During my first pregnancy, a friend mentioned Elimination Communication, a process where parents listen to their children’s cues and realize they need to take them to the potty before they pee or poop in their diaper. Apparently, diapers really are a modern invention driven by profits. In poor countries, diapers aren’t used and no, babies do not eliminate all over their mom who, by the way, carry them in arms all the time until they learn to crawl.
What is Elimination Communication?
According to the website Diaper Free Baby:
“Elimination Communication (EC) is NOT potty training. It is a gentle, natural, non-coercive process by which a baby, preferably beginning in early infancy, learns with the loving assistance of parents and caregivers to communicate about and address his or her elimination needs. This practice makes conventional potty training unnecessary.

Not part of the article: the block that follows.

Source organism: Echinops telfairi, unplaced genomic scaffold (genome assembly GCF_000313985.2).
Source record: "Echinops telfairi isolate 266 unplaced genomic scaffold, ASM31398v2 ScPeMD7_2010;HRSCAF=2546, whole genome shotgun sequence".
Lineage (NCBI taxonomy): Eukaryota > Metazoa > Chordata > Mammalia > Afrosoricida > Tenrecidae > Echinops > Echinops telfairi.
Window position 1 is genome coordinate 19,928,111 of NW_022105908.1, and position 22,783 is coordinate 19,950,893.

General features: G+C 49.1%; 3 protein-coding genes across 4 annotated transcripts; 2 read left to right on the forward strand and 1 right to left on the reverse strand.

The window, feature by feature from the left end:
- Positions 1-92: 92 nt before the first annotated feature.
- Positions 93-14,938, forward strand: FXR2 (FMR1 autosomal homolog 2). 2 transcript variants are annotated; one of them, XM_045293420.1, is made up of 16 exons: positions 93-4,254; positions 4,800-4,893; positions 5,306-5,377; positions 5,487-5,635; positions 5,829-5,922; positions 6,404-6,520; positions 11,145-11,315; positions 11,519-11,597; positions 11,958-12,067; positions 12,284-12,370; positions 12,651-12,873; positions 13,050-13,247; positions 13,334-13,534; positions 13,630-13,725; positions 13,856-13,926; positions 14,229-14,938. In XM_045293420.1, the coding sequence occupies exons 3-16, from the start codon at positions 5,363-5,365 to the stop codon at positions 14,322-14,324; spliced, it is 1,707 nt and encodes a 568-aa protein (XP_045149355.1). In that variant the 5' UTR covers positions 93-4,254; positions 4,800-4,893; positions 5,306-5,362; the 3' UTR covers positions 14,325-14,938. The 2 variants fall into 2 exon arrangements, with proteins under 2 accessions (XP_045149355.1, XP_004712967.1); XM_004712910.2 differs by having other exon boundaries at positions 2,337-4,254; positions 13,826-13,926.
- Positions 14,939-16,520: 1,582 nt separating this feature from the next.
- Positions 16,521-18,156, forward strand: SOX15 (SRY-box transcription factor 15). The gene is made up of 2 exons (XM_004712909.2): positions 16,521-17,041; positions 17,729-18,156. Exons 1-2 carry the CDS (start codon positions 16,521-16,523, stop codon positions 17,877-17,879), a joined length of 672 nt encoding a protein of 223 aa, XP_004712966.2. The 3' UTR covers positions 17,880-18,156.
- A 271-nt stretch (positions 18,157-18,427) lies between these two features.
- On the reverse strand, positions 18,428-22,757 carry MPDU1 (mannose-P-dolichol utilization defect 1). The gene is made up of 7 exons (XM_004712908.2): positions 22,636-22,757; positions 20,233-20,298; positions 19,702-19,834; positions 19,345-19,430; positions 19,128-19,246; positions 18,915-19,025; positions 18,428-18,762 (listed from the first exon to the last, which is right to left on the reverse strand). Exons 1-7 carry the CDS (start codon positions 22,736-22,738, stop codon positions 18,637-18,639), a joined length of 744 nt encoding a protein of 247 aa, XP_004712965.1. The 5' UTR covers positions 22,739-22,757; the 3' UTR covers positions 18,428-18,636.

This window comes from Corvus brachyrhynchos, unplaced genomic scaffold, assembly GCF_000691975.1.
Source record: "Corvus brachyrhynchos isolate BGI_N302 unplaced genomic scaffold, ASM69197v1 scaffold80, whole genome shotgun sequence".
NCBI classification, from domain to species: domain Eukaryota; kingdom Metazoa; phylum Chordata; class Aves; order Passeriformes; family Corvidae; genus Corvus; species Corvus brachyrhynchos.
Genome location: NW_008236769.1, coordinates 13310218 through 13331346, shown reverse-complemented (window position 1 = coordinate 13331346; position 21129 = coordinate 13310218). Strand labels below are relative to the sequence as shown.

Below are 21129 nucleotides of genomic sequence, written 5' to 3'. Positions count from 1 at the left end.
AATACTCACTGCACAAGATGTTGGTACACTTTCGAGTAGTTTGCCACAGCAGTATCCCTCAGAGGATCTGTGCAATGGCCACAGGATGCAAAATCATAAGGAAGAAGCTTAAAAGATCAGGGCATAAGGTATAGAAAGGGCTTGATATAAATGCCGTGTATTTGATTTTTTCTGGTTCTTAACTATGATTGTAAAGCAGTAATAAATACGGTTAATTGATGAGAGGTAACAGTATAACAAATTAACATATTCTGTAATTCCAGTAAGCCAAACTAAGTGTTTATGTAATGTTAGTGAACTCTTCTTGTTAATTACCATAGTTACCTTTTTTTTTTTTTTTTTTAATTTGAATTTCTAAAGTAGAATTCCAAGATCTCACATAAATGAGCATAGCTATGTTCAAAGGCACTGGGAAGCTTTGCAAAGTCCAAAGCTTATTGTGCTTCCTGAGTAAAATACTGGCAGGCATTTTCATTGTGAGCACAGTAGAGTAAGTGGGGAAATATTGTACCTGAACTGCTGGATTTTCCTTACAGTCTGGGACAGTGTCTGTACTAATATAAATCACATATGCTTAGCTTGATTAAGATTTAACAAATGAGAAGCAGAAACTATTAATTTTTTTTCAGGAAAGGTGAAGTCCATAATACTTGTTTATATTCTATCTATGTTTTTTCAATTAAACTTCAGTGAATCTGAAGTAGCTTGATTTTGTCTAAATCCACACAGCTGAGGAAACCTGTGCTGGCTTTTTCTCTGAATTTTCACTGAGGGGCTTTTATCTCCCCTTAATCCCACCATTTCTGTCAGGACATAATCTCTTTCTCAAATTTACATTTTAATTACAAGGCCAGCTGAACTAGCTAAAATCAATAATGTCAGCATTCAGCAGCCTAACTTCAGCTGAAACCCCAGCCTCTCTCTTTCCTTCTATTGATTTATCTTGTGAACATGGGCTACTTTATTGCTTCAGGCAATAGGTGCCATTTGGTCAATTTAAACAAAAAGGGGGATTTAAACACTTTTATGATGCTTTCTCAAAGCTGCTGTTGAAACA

Parents and caregivers who practice EC are often surprised by just how quickly they begin to experience clear and consistent communication with their infant; next to this, early potty independence is seen only as a frequently-occurring side benefit. Many EC’ing families experience first-hand what families in traditional cultures around the world have known for centuries: that by the age at which American parents are told to watch for supposed signs of “readiness” for toilet-learning, their children have already achieved toilet independence. “
I found the concept fascinating. I like the idea of not buying into advertisement which tries to tell me I absolutely need this or that product. As it turns out, I don’t necessarily need to put diapers on my baby, as they are there to create a need when there is none (other than the need for companies to make money).